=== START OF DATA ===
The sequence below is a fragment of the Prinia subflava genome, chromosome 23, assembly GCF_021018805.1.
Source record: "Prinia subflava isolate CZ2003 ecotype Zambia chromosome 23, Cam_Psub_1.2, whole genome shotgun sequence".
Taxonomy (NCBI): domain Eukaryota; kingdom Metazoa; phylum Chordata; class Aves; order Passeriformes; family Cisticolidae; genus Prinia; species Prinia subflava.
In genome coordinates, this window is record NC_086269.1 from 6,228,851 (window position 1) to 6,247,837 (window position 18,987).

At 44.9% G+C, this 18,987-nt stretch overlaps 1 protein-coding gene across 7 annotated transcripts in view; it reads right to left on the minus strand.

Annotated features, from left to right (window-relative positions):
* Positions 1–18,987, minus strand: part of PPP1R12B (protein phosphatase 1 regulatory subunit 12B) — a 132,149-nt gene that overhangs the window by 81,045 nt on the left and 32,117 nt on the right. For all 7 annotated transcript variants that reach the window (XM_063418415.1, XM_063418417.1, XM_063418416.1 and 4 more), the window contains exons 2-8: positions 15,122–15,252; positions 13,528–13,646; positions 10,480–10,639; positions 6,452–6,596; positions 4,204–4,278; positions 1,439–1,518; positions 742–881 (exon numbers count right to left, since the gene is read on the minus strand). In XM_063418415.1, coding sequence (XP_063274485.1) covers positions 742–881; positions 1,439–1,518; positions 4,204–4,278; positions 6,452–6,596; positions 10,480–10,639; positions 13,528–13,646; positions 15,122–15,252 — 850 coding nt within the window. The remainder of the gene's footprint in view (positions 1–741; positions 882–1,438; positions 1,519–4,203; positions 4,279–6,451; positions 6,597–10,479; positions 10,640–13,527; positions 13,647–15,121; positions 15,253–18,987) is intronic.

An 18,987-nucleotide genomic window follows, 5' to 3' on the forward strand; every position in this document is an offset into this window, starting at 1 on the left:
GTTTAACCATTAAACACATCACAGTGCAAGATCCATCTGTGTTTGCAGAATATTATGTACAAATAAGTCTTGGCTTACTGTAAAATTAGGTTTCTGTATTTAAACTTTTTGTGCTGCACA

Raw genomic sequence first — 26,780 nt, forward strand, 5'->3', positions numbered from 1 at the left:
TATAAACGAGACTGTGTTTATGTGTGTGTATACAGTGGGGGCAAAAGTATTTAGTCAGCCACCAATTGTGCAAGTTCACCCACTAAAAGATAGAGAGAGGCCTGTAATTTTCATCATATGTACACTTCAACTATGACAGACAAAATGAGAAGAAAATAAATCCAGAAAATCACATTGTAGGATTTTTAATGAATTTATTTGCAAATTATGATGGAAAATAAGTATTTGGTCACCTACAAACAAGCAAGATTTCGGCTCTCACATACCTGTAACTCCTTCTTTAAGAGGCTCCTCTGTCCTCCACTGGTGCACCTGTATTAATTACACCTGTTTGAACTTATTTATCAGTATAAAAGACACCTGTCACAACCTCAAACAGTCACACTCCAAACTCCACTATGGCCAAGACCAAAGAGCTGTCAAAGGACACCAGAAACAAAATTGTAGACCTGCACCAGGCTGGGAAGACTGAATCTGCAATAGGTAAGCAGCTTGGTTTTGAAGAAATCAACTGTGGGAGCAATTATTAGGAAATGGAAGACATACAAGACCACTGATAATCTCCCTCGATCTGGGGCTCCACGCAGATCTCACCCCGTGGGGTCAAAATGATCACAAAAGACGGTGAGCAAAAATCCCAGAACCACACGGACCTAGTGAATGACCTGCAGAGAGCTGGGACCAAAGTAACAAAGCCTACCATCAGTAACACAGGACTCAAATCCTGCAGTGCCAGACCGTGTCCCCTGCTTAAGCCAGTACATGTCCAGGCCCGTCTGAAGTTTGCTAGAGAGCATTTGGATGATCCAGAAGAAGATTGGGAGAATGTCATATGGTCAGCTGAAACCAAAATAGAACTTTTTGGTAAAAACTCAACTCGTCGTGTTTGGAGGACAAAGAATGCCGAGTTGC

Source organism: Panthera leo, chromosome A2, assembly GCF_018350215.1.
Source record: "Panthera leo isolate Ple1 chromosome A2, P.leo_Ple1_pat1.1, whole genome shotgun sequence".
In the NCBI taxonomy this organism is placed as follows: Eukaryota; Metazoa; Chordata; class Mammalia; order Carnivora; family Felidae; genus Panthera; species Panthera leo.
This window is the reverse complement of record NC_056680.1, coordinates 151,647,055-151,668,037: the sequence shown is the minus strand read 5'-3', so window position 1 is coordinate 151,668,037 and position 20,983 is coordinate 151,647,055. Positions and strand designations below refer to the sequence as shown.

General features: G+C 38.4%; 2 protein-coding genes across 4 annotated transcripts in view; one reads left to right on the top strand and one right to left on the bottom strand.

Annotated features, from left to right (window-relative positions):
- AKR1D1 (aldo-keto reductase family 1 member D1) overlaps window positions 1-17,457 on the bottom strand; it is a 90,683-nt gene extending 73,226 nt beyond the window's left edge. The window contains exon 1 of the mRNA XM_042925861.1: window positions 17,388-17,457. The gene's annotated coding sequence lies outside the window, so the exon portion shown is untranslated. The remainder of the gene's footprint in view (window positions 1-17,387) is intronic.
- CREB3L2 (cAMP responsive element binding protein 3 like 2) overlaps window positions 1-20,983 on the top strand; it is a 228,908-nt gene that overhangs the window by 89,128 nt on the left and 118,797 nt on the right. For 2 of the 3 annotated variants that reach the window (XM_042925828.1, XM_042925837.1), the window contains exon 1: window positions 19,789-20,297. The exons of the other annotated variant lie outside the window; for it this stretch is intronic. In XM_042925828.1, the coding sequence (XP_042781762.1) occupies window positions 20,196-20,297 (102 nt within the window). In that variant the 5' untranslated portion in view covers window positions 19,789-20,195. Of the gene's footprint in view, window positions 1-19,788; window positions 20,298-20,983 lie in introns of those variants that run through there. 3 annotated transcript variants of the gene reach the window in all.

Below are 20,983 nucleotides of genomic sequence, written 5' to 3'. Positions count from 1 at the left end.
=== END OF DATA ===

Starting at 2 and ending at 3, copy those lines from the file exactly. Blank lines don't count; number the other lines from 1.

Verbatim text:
Source record: "Prinia subflava isolate CZ2003 ecotype Zambia chromosome 23, Cam_Psub_1.2, whole genome shotgun sequence".
Taxonomy (NCBI): domain Eukaryota; kingdom Metazoa; phylum Chordata; class Aves; order Passeriformes; family Cisticolidae; genus Prinia; species Prinia subflava.